Question: Comment on the “sin leading to death” and the “sin not leading to death” mentioned in 1 John 5:16-17.
“If anyone sees his brother sinning a sin which does not lead to death, he will ask, and He will give him life for those who commit sin not leading to death. There is sin leading to death. I do not say that he should pray about that. All unrighteousness is sin, and there is sin not leading to death.” 1 John 5:16-17 NKJV
Answer: In the absolute sense, Romans 6:23 tells us unequivocally that all sin leads to death: “The wages of sin is death.” Through the prophet Ezekiel God had declared, “The soul who sins shall die” (Ezek. 18:4). And according to 1 John 5:17, “All unrighteousness is sin.” Obviously then, in making a distinction between a sin that leads to death and one that does not lead to death, God is not speaking here of death as the common portion of sinful man, nor of eternal condemnation, but of something altogether different.
In His ways of moral government upon earth, God may use physical death to chastise one of His people for a sin of such a character or committed under such circumstances that He, the righteous Judge, must make a severe example of it. Let’s look at a few such cases in Scripture.
In 1 Kings 13, the Lord told the man of God not to eat or drink at Bethel. But he disobeyed, ate with the old prophet who deceived him, and was told by the Lord that he would not get home alive. And he was killed by a lion under circumstances totally contrary to nature.
Ananias and Sapphira each deliberately lied, not merely to Peter but to the Holy Spirit, about what they were giving from the proceeds of the sale of their possessions. Each was immediately struck dead by God.
For the Corinthians’ unworthy, disorderly conduct at the Lord’s Supper, they were told that “many are weak and sick among you, and many sleep” (1 Cor. 11:30). Refusal to judge themselves had led to God taking the matter in hand and dealing in chastening with this assembly.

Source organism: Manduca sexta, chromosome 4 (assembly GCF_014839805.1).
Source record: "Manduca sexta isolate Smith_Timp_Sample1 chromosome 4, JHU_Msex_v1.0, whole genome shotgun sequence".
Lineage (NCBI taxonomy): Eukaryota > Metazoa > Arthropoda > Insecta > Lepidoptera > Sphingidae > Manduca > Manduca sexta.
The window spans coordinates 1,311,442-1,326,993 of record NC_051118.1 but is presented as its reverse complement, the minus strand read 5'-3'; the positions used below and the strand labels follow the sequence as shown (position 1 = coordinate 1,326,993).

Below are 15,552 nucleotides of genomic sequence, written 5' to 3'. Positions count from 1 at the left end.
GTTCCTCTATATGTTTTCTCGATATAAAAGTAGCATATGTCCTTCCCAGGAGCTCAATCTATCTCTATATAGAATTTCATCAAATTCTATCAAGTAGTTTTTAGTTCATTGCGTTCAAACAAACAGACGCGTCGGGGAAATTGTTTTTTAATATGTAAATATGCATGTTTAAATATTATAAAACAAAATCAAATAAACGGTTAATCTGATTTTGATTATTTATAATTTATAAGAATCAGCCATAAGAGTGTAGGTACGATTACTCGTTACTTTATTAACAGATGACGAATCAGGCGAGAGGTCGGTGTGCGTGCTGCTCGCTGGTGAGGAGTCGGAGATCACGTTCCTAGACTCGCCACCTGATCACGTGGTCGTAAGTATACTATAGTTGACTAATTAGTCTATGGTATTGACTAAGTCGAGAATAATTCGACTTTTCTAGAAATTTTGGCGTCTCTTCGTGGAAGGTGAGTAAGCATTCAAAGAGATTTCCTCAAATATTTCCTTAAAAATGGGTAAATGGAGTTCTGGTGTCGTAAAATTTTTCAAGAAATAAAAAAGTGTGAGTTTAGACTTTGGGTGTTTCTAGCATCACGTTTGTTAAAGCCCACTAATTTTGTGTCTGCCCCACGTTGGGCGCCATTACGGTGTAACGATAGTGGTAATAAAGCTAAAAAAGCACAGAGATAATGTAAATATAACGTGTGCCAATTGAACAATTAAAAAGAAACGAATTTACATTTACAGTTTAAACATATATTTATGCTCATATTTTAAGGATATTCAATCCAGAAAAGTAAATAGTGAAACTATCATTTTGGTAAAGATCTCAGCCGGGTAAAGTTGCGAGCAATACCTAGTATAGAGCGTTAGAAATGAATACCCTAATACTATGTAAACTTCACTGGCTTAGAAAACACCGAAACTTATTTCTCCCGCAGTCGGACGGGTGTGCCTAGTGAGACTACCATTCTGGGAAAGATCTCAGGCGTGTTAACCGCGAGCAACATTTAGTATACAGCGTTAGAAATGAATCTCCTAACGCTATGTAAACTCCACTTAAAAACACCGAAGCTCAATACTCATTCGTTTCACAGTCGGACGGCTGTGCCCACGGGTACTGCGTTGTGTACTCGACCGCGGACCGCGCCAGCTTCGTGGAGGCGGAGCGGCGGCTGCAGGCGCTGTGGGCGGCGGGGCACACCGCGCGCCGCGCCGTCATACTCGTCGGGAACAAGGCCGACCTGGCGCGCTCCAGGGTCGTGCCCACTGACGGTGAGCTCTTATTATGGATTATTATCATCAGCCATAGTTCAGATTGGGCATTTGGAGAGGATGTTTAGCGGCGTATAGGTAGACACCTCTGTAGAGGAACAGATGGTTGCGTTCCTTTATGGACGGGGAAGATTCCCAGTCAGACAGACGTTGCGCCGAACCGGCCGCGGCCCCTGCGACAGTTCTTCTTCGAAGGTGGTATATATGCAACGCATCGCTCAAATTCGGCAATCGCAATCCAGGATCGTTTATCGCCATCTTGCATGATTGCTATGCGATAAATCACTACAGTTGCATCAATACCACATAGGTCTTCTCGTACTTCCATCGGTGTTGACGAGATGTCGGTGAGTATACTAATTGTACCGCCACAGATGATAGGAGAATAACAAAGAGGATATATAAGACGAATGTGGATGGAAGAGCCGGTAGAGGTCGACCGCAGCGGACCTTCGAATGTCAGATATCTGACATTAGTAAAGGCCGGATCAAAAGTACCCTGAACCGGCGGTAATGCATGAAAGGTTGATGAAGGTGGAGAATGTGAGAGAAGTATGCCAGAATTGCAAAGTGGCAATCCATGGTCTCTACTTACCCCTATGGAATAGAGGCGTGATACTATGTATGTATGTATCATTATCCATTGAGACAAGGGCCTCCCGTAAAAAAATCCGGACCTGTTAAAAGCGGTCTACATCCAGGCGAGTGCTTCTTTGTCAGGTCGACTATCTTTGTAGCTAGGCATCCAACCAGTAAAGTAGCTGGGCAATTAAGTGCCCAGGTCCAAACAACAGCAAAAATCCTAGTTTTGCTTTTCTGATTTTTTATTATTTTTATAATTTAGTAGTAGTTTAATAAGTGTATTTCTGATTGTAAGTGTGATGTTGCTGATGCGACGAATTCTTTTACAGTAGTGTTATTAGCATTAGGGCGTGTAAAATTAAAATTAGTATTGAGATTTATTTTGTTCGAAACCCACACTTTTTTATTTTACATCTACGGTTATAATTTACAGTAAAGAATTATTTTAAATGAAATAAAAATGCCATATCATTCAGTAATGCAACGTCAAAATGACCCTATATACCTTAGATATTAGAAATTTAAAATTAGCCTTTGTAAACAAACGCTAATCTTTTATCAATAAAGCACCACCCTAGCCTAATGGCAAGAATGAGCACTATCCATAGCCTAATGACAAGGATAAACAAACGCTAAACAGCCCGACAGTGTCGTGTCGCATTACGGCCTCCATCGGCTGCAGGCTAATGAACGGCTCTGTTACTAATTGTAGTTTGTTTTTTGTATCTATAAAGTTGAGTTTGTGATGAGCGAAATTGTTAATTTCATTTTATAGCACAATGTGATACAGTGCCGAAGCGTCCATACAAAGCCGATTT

When we look at these sins, they are sins that we could easily commit – in fact, in all likelihood we have transgressed in similar manner. Have we ever disobeyed the Lord’s clear command, like the man of God in 1 Kings 13? Have we ever committed hypocrisy and lying, like Ananias and Sapphira, to impress people with our devotedness? Have we ever, like some Corinthians, failed to examine ourselves and thereby take the bread and wine in “an unworthy manner”? Who of us can plead innocent of such offenses? Yet in their setting, aggravated by special circumstances of affront to God in private or public, these seemingly “ordinary” sins became sins unto death.
An individual may recognize God’s hand in a sickness or an accident and bow to God’s chastening judgment. Others too might recognize God’s governmental judgment in a situation and not feel free to pray that God would remove His discipline. But let’s take warning from the story of Job and his friends, and not jump to the conclusion that sickness, injury, or even death is necessarily a result of sinning a sin unto death.
Another situation that may be considered in this connection is that of an individual sentenced to die for murder or other capital crime. Sometimes such individuals have accepted the Lord while awaiting execution. Thank God for His great mercy. There is no such sin that He will not forgive a repentant sinner. But receiving salvation by God’s grace in no way changes the ways of God in His moral government. Christians are under no responsibility to pray (or petition the authorities) to spare the life of such a new brother or sister.
In ordinary cases of sin we should pray for one another, seeking the restoration of the offender. And one final thought: even where God has to deal with one of His own with death – where He cannot righteously leave him on earth any longer – this death is mercy and brings the person home into the presence of God. No longer will it be possible for him to dishonor the Lord so signally. Such solemn chastening by the Lord is “that we may not be condemned with the world” (1 Cor. 11:32). What a God we have!
By Eugene P. Vedder, Jr.
With permission to publish by: Sam Hadley, Grace & Truth, 210 Chestnut St., Danville, IL., USA.